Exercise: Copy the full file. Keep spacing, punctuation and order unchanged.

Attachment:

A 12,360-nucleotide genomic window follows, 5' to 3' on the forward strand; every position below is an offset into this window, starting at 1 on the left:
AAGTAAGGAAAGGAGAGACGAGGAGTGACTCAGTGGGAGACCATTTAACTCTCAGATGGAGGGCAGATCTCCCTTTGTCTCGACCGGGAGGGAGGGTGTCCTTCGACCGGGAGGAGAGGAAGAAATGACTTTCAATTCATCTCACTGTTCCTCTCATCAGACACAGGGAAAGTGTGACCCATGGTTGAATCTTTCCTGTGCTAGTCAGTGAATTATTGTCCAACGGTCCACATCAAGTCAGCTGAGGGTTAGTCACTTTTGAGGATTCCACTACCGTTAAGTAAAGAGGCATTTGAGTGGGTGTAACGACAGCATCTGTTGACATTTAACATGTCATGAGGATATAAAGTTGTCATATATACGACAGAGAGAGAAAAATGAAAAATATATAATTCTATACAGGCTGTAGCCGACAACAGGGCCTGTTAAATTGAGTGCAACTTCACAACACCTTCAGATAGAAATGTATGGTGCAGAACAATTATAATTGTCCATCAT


A 12,360-nucleotide genomic window follows, 5' to 3' on the forward strand; every position below is an offset into this window, starting at 1 on the left:
AAGTAAGGAAAGGAGAGACGAGGAGTGACTCAGTGGGAGACCATTTAACTCTCAGATGGAGGGCAGATCTCCCTTTGTCTCGACCGGGAGGGAGGGTGTCCTTCGACCGGGAGGAGAGGAAGAAATGACTTTCAATTCATCTCACTGTTCCTCTCATCAGACACAGGGAAAGTGTGACCCATGGTTGAATCTTTCCTGTGCTAGTCAGTGAATTATTGTCCAACGGTCCACATCAAGTCAGCTGAGGGTTAGTCACTTTTGAGGATTCCACTACCGTTAAGTAAAGAGGCATTTGAGTGGGTGTAACGACAGCATCTGTTGACATTTAACATGTCATGAGGATATAAAGTTGTCATATATACGACAGAGAGAGAAAAATGAAAAATATATAATTCTATACAGGCTGTAGCCGACAACAGGGCCTGTTAAATTGAGTGCAACTTCACAACACCTTCAGATAGAAATGTATGGTGCAGAACAATTATAATTGTCCATCAT